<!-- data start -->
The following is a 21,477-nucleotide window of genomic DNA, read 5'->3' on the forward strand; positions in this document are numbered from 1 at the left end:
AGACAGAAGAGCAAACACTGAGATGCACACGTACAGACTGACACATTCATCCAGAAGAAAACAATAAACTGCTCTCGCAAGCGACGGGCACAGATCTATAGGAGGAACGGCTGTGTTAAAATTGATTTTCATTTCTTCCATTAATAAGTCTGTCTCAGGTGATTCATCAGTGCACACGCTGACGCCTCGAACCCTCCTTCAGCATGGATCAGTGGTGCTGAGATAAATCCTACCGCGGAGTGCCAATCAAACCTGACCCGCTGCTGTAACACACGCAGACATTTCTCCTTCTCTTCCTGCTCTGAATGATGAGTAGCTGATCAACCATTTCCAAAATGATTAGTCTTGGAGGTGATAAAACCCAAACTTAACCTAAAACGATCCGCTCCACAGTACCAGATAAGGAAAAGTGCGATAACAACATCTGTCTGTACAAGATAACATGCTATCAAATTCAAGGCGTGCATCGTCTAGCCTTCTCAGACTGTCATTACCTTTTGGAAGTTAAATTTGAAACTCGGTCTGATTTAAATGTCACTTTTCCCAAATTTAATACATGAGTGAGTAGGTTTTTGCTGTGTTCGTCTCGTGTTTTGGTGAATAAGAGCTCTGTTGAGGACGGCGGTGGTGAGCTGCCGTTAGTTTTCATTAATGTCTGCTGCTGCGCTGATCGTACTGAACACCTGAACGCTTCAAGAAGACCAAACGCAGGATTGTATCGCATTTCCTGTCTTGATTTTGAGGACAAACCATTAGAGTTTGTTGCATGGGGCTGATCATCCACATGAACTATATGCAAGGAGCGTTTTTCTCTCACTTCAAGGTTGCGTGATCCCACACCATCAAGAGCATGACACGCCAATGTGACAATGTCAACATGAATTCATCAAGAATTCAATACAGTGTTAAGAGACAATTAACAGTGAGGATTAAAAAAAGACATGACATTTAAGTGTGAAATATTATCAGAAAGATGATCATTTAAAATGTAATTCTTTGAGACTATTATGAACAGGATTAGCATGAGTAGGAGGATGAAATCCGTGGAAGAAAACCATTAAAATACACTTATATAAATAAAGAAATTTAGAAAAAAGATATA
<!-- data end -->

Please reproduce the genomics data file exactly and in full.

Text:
The following is a 21,477-nucleotide window of genomic DNA, read 5'->3' on the forward strand; positions in this document are numbered from 1 at the left end:
AGACAGAAGAGCAAACACTGAGATGCACACGTACAGACTGACACATTCATCCAGAAGAAAACAATAAACTGCTCTCGCAAGCGACGGGCACAGATCTATAGGAGGAACGGCTGTGTTAAAATTGATTTTCATTTCTTCCATTAATAAGTCTGTCTCAGGTGATTCATCAGTGCACACGCTGACGCCTCGAACCCTCCTTCAGCATGGATCAGTGGTGCTGAGATAAATCCTACCGCGGAGTGCCAATCAAACCTGACCCGCTGCTGTAACACACGCAGACATTTCTCCTTCTCTTCCTGCTCTGAATGATGAGTAGCTGATCAACCATTTCCAAAATGATTAGTCTTGGAGGTGATAAAACCCAAACTTAACCTAAAACGATCCGCTCCACAGTACCAGATAAGGAAAAGTGCGATAACAACATCTGTCTGTACAAGATAACATGCTATCAAATTCAAGGCGTGCATCGTCTAGCCTTCTCAGACTGTCATTACCTTTTGGAAGTTAAATTTGAAACTCGGTCTGATTTAAATGTCACTTTTCCCAAATTTAATACATGAGTGAGTAGGTTTTTGCTGTGTTCGTCTCGTGTTTTGGTGAATAAGAGCTCTGTTGAGGACGGCGGTGGTGAGCTGCCGTTAGTTTTCATTAATGTCTGCTGCTGCGCTGATCGTACTGAACACCTGAACGCTTCAAGAAGACCAAACGCAGGATTGTATCGCATTTCCTGTCTTGATTTTGAGGACAAACCATTAGAGTTTGTTGCATGGGGCTGATCATCCACATGAACTATATGCAAGGAGCGTTTTTCTCTCACTTCAAGGTTGCGTGATCCCACACCATCAAGAGCATGACACGCCAATGTGACAATGTCAACATGAATTCATCAAGAATTCAATACAGTGTTAAGAGACAATTAACAGTGAGGATTAAAAAAAGACATGACATTTAAGTGTGAAATATTATCAGAAAGATGATCATTTAAAATGTAATTCTTTGAGACTATTATGAACAGGATTAGCATGAGTAGGAGGATGAAATCCGTGGAAGAAAACCATTAAAATACACTTATATAAATAAAGAAATTTAGAAAAAAGATATA